Human nature is essentially good. They have many elements to their nature and each one has the potential to bring them benefits.
A sin is committed when someone causes harm to themselves or to others or to any part of creation. The guilt depends on the intention of the sinner. In its most extreme form someone does deliberately harmful and destructive acts rejecting any appeals to do what is for their own benefit never mind what is beneficial for others. They may claim that it makes no difference anyway since existence is pointless and therefore have no gratitude for the benefits they have in life.
The contrast to this is someone who tries to improve himself, others and all of creation. They believe in God and are always grateful to Him for all they have in life. Their works to improve creation flow from their will to please God.
Why does the perfect God allow sin?
Human beings have the capacity to sin largely as a result of having the capacity to plan. When someone plans their efforts, they need to be able to suppress their natural desires for a time. This is quite different from animals who live from moment to moment obeying their perceptions of the present and their instinctive drives. This is indeed a dramatic difference. Human beings are able to look to the future - conceptualise it and form an intention to act. This conscious intention can override even the most powerful of our instincts. Through it we have capacity to cause ourselves harm in the short term in order to realise the greater good in the long term. As an inevitable part of this we gain the potential to cause ourselves harm, i.e. the potential to sin.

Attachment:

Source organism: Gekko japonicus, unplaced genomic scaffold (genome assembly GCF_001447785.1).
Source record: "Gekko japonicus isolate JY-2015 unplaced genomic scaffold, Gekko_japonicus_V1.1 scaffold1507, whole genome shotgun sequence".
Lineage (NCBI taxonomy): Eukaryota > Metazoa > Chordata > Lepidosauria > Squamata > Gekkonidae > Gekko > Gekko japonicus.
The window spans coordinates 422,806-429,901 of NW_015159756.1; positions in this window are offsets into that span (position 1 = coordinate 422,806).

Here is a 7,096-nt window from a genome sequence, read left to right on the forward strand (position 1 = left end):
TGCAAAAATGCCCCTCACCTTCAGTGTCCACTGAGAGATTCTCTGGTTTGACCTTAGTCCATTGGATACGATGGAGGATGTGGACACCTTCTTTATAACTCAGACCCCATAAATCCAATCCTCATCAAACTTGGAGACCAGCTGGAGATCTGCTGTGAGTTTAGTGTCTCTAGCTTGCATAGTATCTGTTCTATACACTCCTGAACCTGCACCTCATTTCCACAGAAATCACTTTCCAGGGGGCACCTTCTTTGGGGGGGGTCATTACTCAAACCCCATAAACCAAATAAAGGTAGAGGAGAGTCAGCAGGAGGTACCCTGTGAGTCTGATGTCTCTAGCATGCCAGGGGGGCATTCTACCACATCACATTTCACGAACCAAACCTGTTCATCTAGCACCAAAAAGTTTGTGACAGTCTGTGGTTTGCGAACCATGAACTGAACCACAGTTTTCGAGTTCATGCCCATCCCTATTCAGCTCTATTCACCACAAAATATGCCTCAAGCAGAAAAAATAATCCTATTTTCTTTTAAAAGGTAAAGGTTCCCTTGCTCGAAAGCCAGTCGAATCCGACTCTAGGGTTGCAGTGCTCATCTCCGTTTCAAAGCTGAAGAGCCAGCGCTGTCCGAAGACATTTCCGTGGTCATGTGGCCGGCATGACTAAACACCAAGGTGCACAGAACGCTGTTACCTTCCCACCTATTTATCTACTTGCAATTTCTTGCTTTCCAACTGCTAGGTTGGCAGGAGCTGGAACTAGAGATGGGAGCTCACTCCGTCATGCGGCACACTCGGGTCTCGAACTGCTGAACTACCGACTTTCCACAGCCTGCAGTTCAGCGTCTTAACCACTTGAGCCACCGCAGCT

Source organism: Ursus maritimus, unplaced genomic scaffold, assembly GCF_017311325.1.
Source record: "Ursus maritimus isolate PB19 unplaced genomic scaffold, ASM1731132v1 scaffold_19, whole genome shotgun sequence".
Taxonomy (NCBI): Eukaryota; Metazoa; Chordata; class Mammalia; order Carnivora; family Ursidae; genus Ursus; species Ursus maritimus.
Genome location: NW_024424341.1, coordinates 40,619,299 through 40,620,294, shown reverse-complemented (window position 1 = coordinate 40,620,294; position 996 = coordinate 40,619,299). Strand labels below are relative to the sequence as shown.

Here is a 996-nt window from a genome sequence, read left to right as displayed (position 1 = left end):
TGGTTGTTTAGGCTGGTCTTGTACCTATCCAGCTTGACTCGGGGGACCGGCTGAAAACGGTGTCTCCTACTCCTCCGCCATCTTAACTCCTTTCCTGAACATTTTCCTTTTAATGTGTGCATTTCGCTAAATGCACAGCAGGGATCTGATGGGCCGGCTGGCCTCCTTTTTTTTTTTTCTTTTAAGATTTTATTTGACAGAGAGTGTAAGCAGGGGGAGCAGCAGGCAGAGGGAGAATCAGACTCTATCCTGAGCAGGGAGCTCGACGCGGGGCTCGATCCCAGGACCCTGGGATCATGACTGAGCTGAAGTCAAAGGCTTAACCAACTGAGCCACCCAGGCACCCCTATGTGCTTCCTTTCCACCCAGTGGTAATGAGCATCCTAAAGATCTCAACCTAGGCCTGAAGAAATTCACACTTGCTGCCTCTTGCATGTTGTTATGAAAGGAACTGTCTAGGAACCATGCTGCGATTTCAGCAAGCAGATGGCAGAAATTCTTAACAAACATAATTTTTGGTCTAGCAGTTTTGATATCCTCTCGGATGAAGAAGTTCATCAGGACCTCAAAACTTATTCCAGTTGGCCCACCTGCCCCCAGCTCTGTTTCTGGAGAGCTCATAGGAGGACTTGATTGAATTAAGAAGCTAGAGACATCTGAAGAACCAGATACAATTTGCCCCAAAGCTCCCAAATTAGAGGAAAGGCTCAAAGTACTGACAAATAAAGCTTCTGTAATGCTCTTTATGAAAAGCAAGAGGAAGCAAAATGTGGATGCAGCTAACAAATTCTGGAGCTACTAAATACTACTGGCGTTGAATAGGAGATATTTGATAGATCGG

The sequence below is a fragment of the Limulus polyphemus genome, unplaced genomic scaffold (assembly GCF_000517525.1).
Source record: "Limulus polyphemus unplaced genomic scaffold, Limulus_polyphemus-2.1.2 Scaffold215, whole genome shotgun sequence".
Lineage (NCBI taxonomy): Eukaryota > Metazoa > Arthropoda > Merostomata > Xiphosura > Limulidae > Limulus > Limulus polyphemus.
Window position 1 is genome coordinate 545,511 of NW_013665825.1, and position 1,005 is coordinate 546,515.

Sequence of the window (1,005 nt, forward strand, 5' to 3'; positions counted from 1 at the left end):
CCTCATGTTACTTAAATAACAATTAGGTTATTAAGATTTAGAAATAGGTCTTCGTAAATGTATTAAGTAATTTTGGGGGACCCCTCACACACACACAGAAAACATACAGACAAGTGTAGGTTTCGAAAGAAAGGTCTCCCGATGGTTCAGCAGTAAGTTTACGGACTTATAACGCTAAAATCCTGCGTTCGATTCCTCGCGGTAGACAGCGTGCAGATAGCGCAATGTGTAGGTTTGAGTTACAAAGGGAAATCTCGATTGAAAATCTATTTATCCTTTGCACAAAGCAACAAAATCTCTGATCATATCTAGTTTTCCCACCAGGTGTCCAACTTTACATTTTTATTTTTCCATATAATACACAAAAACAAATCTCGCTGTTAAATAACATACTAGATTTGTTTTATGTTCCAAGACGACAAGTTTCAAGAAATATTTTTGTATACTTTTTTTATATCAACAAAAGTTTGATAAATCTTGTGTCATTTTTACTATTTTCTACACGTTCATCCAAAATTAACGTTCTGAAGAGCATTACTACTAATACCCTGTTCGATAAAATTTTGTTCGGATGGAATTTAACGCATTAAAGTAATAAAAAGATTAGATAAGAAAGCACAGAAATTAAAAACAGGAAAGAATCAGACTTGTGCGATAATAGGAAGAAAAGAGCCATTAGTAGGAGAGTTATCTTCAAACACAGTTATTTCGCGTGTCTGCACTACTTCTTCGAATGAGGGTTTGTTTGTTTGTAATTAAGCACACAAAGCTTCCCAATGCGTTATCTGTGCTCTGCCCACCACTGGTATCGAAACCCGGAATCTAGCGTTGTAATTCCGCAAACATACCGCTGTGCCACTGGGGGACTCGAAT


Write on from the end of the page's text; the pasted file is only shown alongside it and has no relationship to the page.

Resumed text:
We cannot see clearly into the future. What we do instead is to believe in some future circumstances and direct our actions accordingly. Taking planning to its logical limits we would try to do what is for the good over all time and certainly for our entire life (in this world and the next). This is the core of trying to do what is morally right.
In attempts to understand what the future will bring, human beings have searched for ever better explanations for what they encounter of reality. This search is part of morally good thinking. The fact that we can never fully know the future is analogous to the fact that we can never really know God. God is something in the 'unseen' part of reality, as is the future.